The game begins with each player randomly drawing tiles one-at-a-time from the face-down stacks until their racks are filled to the ten tile capacity. As in Rack-O, a player may not move tiles around within his rack. Once they are placed, they will remain in that position unless discarded on a future turn. The challenge, then – and the frustration – is to get them into the proper sequence.

From the remaining tiles, three are revealed and form the “draw” piles. On a turn, a player may select one of the three face-up tiles, or take the top card from the face-down draw pile. He must then discard a tile from his rack and replace it with the newly drawn tile. Or, if he so chooses, he may simply discard the tile he just drew.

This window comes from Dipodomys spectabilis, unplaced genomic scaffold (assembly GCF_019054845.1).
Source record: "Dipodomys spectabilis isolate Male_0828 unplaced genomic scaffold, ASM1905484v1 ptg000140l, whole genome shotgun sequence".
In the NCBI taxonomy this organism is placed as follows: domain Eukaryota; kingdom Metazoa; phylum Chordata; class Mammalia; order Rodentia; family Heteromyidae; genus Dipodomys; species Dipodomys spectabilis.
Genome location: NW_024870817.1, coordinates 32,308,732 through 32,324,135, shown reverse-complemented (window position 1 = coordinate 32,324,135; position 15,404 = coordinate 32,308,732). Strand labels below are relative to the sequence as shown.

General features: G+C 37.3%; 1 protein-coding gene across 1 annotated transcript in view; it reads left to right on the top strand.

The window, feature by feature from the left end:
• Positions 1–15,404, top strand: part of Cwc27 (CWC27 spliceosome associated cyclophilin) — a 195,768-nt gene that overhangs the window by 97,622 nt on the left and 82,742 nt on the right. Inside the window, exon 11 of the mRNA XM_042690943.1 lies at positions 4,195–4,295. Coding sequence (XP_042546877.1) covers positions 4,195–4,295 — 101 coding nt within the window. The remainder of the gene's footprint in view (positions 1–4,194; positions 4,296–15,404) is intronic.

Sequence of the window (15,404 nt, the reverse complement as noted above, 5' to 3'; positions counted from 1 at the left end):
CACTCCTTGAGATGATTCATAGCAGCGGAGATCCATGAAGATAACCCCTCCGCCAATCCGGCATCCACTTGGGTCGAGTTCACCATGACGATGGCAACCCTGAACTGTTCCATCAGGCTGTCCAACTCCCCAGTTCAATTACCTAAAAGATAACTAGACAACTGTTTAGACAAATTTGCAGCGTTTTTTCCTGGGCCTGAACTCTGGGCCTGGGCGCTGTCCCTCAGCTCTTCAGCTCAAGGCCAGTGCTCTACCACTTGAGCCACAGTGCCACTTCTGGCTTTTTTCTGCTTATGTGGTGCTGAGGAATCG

The idea is to form a connected network of countries / states. Countries (or states) that share a land boundary need no intervening form of transportation between them. However, if a player wishes to travel by air between two countries, these countries must be of the same color and a player must play a plane card of the same color in his rack between those two tiles. There are only two plains of each color in the mix, so this can be tricky. If a player wishes to travel by car between two countries or states, the player must place a car tile between those two countries or states. Remember, there must be an intervening country or state between these two which shares a common border. Car tiles are not color-sensitive. Since many countries and states share common borders, it is possible to reach numerous other countries or states via the use of an automobile. Thus, these tiles are very valuable and should be scooped at every opportunity. They rarely go to waste. Ship tiles work in a similar fashion, but the ships are limited to specific seas as listed on the tiles.